Harsh spanking was always considered dysfunctional behaviour or abusive. The result of this liberal versus traditional values conflict is that today’s parents cannot parent the way they were raised, creating a sense of cultural bewilderment.
Today’s parents, robbed of traditional strategies, practise forms of discipline largely based on overt manipulation. But this manipulation is highly dependent on the parents’ level of sophistication and may involve at the low level of sophistication emotional trauma and neglect. And emotional trauma and neglect almost always have long-term negative effects, just as it would for extreme physical abuse.
So the adoption of liberalism undermines tradition and shifts the cultural parameters to shut down traditional aspects instead of widening those parameters to include more diverse strategies.
Am I suggesting households return to the rod and cane? No. I’m highlighting that what’s now enshrined in law has created social contradictions that have not allowed for a smooth, cultural transition.
What we see today is the result of those contradictions. Sensitivity must be shown towards how parents raise their children. Parents should not be left to wade through the gamut of parenting “strategies” on their own. One solution is to teach effective, sophisticated, parenting strategies to parents or prospective parents.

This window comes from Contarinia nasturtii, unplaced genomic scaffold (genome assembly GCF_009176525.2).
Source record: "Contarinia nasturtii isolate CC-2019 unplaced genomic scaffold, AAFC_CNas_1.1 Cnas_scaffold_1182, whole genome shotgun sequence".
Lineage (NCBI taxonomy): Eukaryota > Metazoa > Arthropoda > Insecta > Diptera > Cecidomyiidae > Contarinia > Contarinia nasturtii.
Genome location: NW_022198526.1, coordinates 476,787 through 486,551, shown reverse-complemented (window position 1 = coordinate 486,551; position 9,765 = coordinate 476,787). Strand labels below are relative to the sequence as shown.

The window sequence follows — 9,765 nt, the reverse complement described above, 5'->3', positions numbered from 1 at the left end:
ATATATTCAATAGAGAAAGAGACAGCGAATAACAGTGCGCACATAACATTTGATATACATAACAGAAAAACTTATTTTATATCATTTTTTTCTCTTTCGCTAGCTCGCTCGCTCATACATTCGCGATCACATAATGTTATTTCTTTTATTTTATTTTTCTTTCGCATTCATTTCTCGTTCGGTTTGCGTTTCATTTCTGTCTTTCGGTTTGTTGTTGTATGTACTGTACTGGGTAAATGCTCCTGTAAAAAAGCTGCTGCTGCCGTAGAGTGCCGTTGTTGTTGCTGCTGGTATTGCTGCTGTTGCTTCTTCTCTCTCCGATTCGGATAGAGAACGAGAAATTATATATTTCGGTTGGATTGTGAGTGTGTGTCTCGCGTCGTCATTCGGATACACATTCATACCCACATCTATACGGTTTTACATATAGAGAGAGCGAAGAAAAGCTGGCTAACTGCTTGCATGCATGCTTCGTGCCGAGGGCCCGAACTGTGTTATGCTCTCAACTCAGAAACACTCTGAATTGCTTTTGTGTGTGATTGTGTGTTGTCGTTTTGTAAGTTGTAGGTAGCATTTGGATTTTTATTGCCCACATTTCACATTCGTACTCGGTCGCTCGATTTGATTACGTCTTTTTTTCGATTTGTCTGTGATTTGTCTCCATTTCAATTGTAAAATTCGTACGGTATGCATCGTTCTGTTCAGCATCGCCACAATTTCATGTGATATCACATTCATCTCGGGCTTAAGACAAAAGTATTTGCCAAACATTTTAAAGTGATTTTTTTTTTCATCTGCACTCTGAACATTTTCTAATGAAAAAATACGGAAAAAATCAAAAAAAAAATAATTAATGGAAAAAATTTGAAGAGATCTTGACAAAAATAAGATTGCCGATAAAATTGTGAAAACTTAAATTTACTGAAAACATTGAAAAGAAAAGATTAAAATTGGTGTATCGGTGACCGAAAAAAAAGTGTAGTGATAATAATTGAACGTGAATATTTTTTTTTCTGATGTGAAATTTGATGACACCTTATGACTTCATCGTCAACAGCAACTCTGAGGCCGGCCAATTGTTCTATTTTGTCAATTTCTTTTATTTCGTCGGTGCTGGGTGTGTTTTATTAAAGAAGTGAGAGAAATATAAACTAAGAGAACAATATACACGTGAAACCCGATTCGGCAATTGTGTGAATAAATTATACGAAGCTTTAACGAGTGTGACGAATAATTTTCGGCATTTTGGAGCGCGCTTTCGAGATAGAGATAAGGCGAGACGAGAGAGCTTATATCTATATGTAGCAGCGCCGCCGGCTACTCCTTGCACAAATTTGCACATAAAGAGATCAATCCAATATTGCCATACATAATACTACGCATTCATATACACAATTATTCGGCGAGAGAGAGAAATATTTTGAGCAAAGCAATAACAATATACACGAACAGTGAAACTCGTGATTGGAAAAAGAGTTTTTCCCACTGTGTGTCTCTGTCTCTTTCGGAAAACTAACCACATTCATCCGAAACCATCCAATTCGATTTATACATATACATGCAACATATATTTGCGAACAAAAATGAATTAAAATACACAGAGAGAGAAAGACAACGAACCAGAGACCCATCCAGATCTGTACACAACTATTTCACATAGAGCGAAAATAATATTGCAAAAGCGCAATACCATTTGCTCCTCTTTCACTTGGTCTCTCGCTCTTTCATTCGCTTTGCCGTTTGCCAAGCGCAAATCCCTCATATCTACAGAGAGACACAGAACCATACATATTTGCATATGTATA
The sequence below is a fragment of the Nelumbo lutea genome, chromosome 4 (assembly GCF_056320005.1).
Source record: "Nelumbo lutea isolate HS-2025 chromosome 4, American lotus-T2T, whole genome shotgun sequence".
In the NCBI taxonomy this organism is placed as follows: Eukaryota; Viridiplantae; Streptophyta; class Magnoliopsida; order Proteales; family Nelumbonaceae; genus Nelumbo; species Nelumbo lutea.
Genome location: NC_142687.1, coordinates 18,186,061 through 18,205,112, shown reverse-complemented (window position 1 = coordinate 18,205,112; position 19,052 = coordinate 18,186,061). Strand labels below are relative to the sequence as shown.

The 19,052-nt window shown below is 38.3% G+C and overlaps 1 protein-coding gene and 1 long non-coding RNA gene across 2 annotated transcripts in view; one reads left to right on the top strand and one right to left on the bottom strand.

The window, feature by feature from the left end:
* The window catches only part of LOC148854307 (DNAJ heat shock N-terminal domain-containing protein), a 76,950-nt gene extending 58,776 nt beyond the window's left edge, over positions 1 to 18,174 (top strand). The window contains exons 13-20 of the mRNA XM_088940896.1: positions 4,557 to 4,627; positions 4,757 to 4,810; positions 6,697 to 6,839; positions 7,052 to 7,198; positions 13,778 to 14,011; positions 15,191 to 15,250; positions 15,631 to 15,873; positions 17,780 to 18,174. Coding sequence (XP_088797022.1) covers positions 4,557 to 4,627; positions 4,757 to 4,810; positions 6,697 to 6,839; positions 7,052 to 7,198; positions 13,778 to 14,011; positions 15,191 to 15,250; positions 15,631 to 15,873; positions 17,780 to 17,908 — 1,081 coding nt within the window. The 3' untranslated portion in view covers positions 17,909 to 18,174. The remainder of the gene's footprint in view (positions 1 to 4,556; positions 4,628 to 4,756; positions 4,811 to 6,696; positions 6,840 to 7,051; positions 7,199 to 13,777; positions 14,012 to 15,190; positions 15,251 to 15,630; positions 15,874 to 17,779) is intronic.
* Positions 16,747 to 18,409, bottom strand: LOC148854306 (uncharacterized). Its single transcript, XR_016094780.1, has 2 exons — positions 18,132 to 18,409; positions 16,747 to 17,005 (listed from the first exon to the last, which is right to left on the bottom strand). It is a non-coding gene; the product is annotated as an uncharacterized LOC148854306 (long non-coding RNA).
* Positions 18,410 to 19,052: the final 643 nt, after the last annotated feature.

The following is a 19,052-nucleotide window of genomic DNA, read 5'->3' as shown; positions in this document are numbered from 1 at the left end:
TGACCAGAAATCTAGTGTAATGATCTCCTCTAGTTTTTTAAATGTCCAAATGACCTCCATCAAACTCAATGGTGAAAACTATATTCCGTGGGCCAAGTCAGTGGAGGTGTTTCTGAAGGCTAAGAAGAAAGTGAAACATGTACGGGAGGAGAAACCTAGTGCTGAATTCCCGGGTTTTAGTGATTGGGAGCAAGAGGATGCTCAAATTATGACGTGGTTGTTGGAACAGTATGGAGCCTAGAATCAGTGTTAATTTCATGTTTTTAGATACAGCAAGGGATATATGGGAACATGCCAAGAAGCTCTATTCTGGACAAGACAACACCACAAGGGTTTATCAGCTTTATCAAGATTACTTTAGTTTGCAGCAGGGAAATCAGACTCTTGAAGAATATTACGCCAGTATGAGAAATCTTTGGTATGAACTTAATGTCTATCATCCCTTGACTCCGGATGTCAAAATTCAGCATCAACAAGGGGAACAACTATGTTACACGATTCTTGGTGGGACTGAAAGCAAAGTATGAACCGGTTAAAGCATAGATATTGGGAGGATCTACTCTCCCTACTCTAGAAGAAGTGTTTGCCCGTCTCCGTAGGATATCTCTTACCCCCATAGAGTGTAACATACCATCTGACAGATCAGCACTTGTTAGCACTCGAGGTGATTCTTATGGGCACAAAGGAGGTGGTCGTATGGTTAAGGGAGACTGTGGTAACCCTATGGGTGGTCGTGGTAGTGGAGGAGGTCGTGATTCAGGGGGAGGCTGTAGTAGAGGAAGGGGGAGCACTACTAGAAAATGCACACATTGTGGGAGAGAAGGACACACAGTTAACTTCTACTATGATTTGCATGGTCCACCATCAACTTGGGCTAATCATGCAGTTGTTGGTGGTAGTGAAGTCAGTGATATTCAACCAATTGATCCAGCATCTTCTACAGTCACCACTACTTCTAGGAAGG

Will the Government need to step in, require and somehow reward parents who attend parenting courses? Ideally before the child is born and throughout the infant years? What are the other solutions?
The overall effect of liberalism is to thwart the formation of a consistent identity. What we get as tradition is that which is prescribed by the capitalist impulse.
Tradition is now characterised and accepted as change and upheaval. Change leads to upheaval, then more change, then more upheaval. Identity formation is on a constant reset and each generation is bewildered by the next.
• Anthony Crichlow has been an educator for 30 years and is keenly interested in the cultural transformations taking place in Bermuda and globally